Technical difficulties have the stage Claud is playing running over an hour late, but nothing proves lost as Nashville-via-New York songwriter Annie DiRusso proves a more than adequate time-filler. With her band dressed in identical dresses, her set of emotional indie-rock with a country tinge - Annie’s vocal is uncannily similar to Jenny Lewis, making the whole thing akin to a punkier Rilo Kiley - has an excitable fanbase here yelling back every syllable. Fans of the boygenius trio, Courtney Barnett or Alex Lahey would likely find much to love. A lengthy changeover delays Claud’s set further still, so by the time the Chicago songwriter and band finally take to the stage, things do start a little subdued - but for the fans who’ve stuck around, once the trio warm up, their charming indie-rock proves worth the wait.
LA’s Sasami is having something of a second wind at the moment, and it’s clear to see why: having flipped her previous grunge set for a sort of goth Goldilocks and the Three Bears scenario - her band all dressed in enormous fluffy animal outfits as Sasami herself contorts and wild-eyes the crowd - there’s a whole lot more to see, second album around. Musically, she spends the heavier, metal-tinged wares of ‘Squeeze’ extolling speeches on heaven and hell; it’s part Poppy, part St Vincent, a smidge of Nirvana and fully bonkers.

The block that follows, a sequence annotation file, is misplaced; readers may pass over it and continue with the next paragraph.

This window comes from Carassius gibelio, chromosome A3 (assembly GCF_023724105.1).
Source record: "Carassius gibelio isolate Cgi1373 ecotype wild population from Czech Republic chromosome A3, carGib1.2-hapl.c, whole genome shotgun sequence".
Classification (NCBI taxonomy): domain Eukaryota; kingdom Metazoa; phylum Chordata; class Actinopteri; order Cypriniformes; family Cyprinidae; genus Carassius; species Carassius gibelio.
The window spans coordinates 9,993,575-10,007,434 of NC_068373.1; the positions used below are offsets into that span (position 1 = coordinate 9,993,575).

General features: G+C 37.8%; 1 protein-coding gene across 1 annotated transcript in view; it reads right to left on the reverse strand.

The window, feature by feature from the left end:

And if the party has to end, then we’d rather have a final hurrah with BLACKSTARKIDS than most others. A three-person ball of energy, bounding around the stage to the sort of nostalgia-soaked jams that recall Bran Van 3000’s iconic ‘Drinking in LA’ at their more chill moments and Estelle’s ‘American Boy’ at others, they’re a wholesomely magnetic way to see out the week, and an easy highlight.
Wet Leg CD + T-Shirt
Wet Leg CD